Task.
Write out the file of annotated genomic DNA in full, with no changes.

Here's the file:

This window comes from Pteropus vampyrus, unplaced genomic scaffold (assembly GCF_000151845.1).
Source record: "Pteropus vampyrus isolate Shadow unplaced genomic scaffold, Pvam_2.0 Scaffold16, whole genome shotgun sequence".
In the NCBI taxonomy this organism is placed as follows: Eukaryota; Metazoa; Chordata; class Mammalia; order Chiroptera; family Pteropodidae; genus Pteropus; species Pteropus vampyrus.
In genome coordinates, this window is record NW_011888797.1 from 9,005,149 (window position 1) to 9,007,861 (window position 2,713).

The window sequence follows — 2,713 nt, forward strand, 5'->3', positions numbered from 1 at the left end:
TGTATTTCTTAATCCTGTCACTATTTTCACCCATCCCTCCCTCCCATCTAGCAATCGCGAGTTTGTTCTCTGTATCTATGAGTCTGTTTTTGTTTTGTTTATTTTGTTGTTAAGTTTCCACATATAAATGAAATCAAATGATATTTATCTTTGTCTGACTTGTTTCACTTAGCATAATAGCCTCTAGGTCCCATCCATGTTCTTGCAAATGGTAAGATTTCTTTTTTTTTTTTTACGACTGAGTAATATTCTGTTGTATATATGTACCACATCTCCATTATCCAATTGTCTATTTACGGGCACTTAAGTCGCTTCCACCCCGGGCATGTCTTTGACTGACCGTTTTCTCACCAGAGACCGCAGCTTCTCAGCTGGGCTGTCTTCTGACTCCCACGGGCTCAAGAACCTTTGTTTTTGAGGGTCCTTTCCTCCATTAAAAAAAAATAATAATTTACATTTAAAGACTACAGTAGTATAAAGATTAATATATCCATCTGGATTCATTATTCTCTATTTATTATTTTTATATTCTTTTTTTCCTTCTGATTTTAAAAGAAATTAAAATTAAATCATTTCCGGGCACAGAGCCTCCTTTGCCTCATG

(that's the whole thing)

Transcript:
This window comes from Pteropus vampyrus, unplaced genomic scaffold (assembly GCF_000151845.1).
Source record: "Pteropus vampyrus isolate Shadow unplaced genomic scaffold, Pvam_2.0 Scaffold16, whole genome shotgun sequence".
In the NCBI taxonomy this organism is placed as follows: Eukaryota; Metazoa; Chordata; class Mammalia; order Chiroptera; family Pteropodidae; genus Pteropus; species Pteropus vampyrus.
In genome coordinates, this window is record NW_011888797.1 from 9,005,149 (window position 1) to 9,007,861 (window position 2,713).

The window sequence follows — 2,713 nt, forward strand, 5'->3', positions numbered from 1 at the left end:
TGTATTTCTTAATCCTGTCACTATTTTCACCCATCCCTCCCTCCCATCTAGCAATCGCGAGTTTGTTCTCTGTATCTATGAGTCTGTTTTTGTTTTGTTTATTTTGTTGTTAAGTTTCCACATATAAATGAAATCAAATGATATTTATCTTTGTCTGACTTGTTTCACTTAGCATAATAGCCTCTAGGTCCCATCCATGTTCTTGCAAATGGTAAGATTTCTTTTTTTTTTTTTACGACTGAGTAATATTCTGTTGTATATATGTACCACATCTCCATTATCCAATTGTCTATTTACGGGCACTTAAGTCGCTTCCACCCCGGGCATGTCTTTGACTGACCGTTTTCTCACCAGAGACCGCAGCTTCTCAGCTGGGCTGTCTTCTGACTCCCACGGGCTCAAGAACCTTTGTTTTTGAGGGTCCTTTCCTCCATTAAAAAAAAATAATAATTTACATTTAAAGACTACAGTAGTATAAAGATTAATATATCCATCTGGATTCATTATTCTCTATTTATTATTTTTATATTCTTTTTTTCCTTCTGATTTTAAAAGAAATTAAAATTAAATCATTTCCGGGCACAGAGCCTCCTTTGCCTCATG